Monday, 15 December 2014


As it is all cold, wet and horrible I thought I would have a look back at the summer!  I was lucky enough to go and watch a Polo tournament at a local club during July this year.  Although I have seen a few clips of William the Duke of Cambridge and Prince Harry playing I have never watched Polo before and really didn't know much about it at all.  

History of Polo

According to the Polo museum
'The origins of polo are in the inspirational relationship between humans and horses. Sustaining this special bond is the fundamental reason polo has enjoyed 2,000 years of recorded history. The unique blending of athletic talents between horse and rider helped polo evolve into The Sport of Kings'

Polo was being played before the written word in Asia and the name is thought to originate from the word 'pholo' which is Tibetan for ball or ball game.  It was brought to Britain through the tea planters and soldiers and the first recorded game played in Britain was in 1869.  Officers based at Aldershot played on Hounslow Heath after reading about the sport in a magazine!

Visit for more about the history of the game.

The game
Polo is now played in 77 countries around the world and is currently an Olympic sport.  The terms and rules initially seem a bit complicated, but once I had watched for a while it began to make sense.

The match is divided into 4-6 CHUKKA's.  Each chukka lasts 7 minutes plus up to 30 seconds in overtime.  If the ball hits the sideboards or goes out of bounds, or the umpire blows his whistle during those 30 seconds then the chukka is over.  There is no overtime at the end of the sixth chukka but if the score is tied a seventh period is played until the first goal is scored.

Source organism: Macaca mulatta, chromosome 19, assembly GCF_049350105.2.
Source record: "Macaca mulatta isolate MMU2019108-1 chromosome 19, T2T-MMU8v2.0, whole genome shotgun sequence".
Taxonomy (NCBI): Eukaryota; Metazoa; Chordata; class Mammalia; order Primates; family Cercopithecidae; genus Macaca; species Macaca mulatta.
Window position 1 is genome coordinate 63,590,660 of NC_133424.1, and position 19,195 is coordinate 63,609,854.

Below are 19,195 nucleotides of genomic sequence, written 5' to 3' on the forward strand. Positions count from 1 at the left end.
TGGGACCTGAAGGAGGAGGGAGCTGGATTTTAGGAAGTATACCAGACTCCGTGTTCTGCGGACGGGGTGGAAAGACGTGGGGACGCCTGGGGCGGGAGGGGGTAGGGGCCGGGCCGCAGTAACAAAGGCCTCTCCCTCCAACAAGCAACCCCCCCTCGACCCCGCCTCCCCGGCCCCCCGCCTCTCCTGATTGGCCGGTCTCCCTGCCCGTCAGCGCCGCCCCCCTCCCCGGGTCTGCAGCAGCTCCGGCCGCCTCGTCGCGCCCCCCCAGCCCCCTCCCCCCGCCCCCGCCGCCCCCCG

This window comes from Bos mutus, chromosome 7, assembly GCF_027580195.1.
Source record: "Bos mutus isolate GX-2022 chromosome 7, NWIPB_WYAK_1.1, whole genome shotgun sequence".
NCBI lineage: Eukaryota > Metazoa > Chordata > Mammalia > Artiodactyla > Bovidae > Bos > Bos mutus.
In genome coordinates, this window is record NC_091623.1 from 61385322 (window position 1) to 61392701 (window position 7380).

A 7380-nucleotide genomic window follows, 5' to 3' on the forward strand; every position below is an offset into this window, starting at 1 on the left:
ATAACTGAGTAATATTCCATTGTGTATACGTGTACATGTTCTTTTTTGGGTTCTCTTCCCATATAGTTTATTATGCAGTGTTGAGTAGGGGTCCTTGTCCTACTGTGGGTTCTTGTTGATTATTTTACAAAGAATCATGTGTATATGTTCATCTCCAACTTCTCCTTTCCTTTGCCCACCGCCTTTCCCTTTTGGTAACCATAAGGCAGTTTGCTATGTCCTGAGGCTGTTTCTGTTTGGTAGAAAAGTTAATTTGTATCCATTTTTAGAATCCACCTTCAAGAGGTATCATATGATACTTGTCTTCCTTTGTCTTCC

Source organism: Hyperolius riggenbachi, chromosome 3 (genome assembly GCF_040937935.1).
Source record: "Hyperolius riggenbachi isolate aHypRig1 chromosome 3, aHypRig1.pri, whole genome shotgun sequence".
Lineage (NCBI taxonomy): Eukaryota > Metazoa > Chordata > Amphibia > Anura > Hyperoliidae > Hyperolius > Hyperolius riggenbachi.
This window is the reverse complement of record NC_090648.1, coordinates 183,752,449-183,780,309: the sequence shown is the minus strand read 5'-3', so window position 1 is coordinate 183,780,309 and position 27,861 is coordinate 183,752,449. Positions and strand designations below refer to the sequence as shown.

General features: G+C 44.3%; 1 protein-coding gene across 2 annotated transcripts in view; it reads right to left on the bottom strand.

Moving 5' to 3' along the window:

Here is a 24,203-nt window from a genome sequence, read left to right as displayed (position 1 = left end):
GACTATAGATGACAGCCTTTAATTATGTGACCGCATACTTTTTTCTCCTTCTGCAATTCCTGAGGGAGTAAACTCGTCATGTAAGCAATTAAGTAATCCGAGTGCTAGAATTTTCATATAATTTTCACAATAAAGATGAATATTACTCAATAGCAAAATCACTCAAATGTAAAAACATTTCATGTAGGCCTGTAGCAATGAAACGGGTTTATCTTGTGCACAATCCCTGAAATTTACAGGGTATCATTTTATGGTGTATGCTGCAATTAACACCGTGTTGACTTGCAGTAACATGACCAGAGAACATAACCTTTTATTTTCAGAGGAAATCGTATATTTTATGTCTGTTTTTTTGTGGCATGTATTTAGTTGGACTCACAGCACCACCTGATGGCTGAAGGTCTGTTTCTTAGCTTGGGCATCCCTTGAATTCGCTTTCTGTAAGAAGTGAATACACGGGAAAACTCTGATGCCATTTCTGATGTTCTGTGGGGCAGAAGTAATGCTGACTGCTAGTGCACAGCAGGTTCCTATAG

A player returns to each chukka on a different horse, but a horse can play for a maximum of 2 chukkas each as long as it has a rest in between.

Any time a ball crosses the line between the goalposts it is considered a GOAL.  This is regardless of whether a horse or mallet causes the ball to go through.  Teams change ends after each goal is scored to equalise wind and turf conditions.

The FIELD is 300 yards long and 160 yards wide - it is 10 acres!  The goal posts will collapse on severe impact and are 8 yards apart.

The PONIES are usually between 15 and 15.3hands (so actually technically they are horses) but there is no height limit.  The best polo ponies are usually of thoroughbred blood as they need speed, stamina, wind and a temperament amenable to the rigours of the game.  They wear bandages or boots for protection and are steered one handed.  


The TEAM is made up of 4 members who each have a different position and job to do varying from only offensive to only defensive!

There are quite a few more terms and rules but if you are interested find your local club on Google!  

Obviously, needing so many ponies in one game means that it really is an expensive sport to be involved in.

I had a really great day and found the sport very exciting.  They do seem to take care of the ponies and you can tell that they love it too!  If you get the chance go and watch and if you get a good weather day you can take a picnic too.

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Until next time!

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